Hurricane Ivan tore through Pensacola, FL.
On Sept 14th we packed everything up at work, then went to tend to our own homes and families. We boarded our windows at the house, a first for us because although we live 12 miles inland, Ivan was bigger than anything we had experienced before.
We didn't go to work on the 15th, the winds had already begun to blow in the early morning with landfall scheduled for 2:30-3:00am the next morning.
The wind was blowing hard enough to break off the top of a 70ft pine which hit our fence and shook the house by 8:30 pm. We lost our power at 10:40pm, with all the noise in the house gone, you could really hear how the wind had picked up. We switched to battery operated radio.
At 1:30am a loud crash was heard on top the house and I couldn't resist the urge to investigate. It was the garage and water was already pouring in. Coming back into the main house, I went to a door that had glass that was not boarded in the back of the house, just in time to see and entire southern pine tree, one of our largest, at least 100 ft tall, fall on the west end of the house.
I can still hear the crashes and sounds as trusses cracked and smashed under the weight. The roof may have had water pouring in and the ceiling was getting ready to collapse, but it held until my wife and I were able to get most of our stuff out including 4,000 rounds of .223 match.
In all we had 6 trees on the house, including the pine that broke off 30 feet up and threw the rest onto the roof. The wind sounded like a jet engine outside the house for several hours
At 6:30am I dared look out the back window again to find a completely different landscape. Nearly all my trees were gone, what trees were left had much of the foliage blown off. The only utility we had left was the phone since it is buried cable. So we were able to open the insurance claim during the storm.
No worry from storm surge or flooding being at the top of a hill. "Spring" began 2 weeks later as new leaves grew on the trees.
Here is the day before, 4:30pm Sept 14, 2004.
Here is after, 10:30am Sept 16, 2004 after the neighbors cut their way out of the street. Wind kept blowing all day. I can sympathize with those who had losses during Katrina.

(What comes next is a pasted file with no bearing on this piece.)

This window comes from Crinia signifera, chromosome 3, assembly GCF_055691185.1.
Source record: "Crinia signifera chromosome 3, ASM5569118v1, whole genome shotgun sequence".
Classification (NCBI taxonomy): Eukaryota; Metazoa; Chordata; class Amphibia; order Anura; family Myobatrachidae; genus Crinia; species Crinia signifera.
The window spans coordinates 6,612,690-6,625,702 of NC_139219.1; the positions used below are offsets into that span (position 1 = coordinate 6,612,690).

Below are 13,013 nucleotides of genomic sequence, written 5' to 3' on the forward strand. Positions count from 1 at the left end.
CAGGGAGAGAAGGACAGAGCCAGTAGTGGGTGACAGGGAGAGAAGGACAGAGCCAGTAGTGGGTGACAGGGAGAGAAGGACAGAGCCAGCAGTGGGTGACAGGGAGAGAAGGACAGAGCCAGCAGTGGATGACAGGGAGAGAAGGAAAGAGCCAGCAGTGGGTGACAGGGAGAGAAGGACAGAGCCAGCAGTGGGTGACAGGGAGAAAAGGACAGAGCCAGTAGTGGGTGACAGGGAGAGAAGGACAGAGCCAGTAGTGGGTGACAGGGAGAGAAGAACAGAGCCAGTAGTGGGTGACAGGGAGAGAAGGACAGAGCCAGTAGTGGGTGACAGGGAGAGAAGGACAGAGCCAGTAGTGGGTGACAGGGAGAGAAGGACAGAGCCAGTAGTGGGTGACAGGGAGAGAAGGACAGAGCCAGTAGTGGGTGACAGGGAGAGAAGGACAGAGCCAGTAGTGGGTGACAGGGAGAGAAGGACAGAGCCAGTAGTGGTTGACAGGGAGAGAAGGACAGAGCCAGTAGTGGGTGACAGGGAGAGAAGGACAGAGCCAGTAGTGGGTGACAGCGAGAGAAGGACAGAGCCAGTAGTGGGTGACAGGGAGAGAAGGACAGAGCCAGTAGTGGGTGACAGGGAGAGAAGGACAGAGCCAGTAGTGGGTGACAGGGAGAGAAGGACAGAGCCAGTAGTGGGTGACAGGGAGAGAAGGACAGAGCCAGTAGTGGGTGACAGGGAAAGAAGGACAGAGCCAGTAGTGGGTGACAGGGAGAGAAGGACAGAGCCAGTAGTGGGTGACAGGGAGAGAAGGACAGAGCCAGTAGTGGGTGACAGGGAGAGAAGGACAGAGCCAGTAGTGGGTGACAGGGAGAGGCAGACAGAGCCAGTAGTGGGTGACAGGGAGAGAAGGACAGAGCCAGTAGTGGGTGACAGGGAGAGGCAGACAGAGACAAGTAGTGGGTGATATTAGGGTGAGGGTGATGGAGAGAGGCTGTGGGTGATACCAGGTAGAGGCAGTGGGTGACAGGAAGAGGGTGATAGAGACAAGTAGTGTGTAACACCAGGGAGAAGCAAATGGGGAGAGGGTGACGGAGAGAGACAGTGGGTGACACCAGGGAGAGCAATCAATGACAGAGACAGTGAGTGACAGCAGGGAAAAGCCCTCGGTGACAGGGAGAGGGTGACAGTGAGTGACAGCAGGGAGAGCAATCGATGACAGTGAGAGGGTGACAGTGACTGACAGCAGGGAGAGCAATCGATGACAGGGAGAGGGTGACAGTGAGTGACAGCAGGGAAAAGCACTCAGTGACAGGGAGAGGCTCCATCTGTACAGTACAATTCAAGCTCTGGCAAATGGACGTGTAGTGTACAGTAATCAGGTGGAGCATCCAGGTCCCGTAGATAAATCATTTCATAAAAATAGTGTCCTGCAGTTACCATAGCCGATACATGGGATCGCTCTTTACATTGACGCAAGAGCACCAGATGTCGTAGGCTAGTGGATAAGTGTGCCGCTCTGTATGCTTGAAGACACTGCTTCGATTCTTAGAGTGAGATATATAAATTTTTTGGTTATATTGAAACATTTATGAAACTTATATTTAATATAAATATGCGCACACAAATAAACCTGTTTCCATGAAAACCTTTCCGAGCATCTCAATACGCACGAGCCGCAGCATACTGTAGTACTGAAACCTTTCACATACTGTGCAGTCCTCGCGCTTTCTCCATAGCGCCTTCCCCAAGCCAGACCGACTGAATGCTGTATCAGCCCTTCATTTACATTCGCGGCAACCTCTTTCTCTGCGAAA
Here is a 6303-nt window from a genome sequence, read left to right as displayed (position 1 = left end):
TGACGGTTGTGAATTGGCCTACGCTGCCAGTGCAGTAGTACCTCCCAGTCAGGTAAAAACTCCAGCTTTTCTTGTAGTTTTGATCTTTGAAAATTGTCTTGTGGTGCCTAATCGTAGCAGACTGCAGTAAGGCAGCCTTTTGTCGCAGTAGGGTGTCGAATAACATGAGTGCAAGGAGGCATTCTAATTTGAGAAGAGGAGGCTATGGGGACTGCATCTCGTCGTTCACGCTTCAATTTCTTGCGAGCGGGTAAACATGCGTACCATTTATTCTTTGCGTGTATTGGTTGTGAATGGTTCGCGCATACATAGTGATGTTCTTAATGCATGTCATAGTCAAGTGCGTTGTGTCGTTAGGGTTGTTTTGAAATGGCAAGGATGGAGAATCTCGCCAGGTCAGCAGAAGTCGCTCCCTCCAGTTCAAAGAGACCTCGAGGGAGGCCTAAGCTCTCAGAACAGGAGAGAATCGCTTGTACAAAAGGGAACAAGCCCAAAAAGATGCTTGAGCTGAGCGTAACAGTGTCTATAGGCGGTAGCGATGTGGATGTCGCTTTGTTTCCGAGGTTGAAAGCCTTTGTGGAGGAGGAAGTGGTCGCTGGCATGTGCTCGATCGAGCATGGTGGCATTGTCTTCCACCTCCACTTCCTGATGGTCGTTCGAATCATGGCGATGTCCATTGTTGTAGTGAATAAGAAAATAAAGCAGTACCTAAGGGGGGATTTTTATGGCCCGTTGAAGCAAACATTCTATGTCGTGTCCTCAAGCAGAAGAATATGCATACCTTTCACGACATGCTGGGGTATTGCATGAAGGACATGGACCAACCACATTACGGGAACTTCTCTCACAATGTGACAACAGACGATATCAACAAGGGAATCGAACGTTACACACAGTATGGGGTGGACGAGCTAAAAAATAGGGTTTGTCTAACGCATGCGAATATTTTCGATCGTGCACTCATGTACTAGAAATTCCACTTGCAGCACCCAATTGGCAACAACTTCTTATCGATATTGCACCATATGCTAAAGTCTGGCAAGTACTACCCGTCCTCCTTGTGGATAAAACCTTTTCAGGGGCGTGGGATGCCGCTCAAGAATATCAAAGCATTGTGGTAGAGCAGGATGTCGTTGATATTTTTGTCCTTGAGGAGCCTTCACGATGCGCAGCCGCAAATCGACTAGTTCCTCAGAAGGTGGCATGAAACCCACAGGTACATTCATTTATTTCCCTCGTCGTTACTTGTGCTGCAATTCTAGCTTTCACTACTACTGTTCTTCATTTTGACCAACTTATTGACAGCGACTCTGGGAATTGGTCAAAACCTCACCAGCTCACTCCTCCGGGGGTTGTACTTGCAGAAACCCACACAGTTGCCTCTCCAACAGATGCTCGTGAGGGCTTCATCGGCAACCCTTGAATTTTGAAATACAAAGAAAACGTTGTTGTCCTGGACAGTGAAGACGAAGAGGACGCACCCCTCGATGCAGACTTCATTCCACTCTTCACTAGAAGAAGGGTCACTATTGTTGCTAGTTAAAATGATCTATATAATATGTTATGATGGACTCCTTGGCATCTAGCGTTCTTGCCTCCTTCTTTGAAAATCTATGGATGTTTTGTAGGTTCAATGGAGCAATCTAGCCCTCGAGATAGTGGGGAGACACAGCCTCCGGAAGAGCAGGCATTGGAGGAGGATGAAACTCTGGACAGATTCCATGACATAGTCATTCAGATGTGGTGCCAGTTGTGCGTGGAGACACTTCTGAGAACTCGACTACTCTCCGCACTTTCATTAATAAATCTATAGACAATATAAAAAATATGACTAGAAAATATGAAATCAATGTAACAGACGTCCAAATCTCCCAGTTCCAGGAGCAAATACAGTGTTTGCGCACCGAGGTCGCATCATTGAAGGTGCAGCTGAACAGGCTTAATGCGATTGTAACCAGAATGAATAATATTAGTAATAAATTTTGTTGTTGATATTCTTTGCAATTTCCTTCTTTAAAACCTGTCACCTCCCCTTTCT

The wind is perfectly still tonight, 1 year later. Time for me to sign off and sleep this time.
Why not post a "one-year-later" pic from recent. It might give some folks a little hope that are feeling bad right now about all the rebuilding ahead of them. As a So Fla "Andrew" survivor... it was a long,long haul, but we made it. Glad all your people (I guess) are OK. Stay safe
I had personal experience with Ivan as well. We did engineering assessments of flood vs wind damage in on residential and commercial props in Pensacola, Gulf Breeze, and Gulf Shores.
I was my first CR (catastrophe response) work, and the first time I got to see the effects of a powerful hurricane up front.
For the first week I was in so much shock of the power of mother nature I could not really focus on my job, and I believe Ivan was a strong CAT 3 or low 4. In all we worked on 30-40 properties.
I was awestruck as to the effect of storm surge. I cannot imagine riding out a CAT 3 if I lived right on the coast.
I met numerous home and business owners who had lost much and were pretty ticked about their insurance company, but we tried to tune that out and focus on our tasks.
Anyway I gained alot experience and have a greater appreciation for mother nature. I vowed to never live near the coast after witnessing the results of Ivan.
By the end of October, it seems that Ivan was no longer mentioned in the media. 1 year later no one even remembers it except for those who live in the panhandle.
I am wondering how long before Katrina fades from the media.
For the one year later pic, look at pic 1 and imagine it without the tall trees. We now have none in the backyard and 3 smaller hardwoods in the front. The pines were always a pain, since I would have to rake pine straw every other month, but I miss their shade. My AC bill is $30 higher per month this summer.
The experience was an education. I was fortunate to be able to babysit my contractor's subs. They needed it, so I was able to make sure repairs were made the way I wanted them done. Contractors get too much on their plates and depend on their subs doing the job right the first time, which isn't the case with most of them. We had a roofing family from GA do our roof and they really knew how to lay shingles. Not a leak.
My advice to MS and AL residents--check out your all contractors with the state and county records for license and insurance. Never pull your permit for them. Lots of scam artists will be around. Be on your guard the whole time with any contractor you get bids from because sharks don't just live in the ocean. (I didn't mention NOLA since it sounds like the Feds are going to have all of us pay for it.)
My wife is from Cantonment, and every tree in my M/L yard was like that. She lost four big pecan trees and one of the largest and oldest Magnolias I have every seen. Luckly every tree fell away from the house, the only damge to her house was a few shingles and some vinyl siding.
I agree, post a recent pic....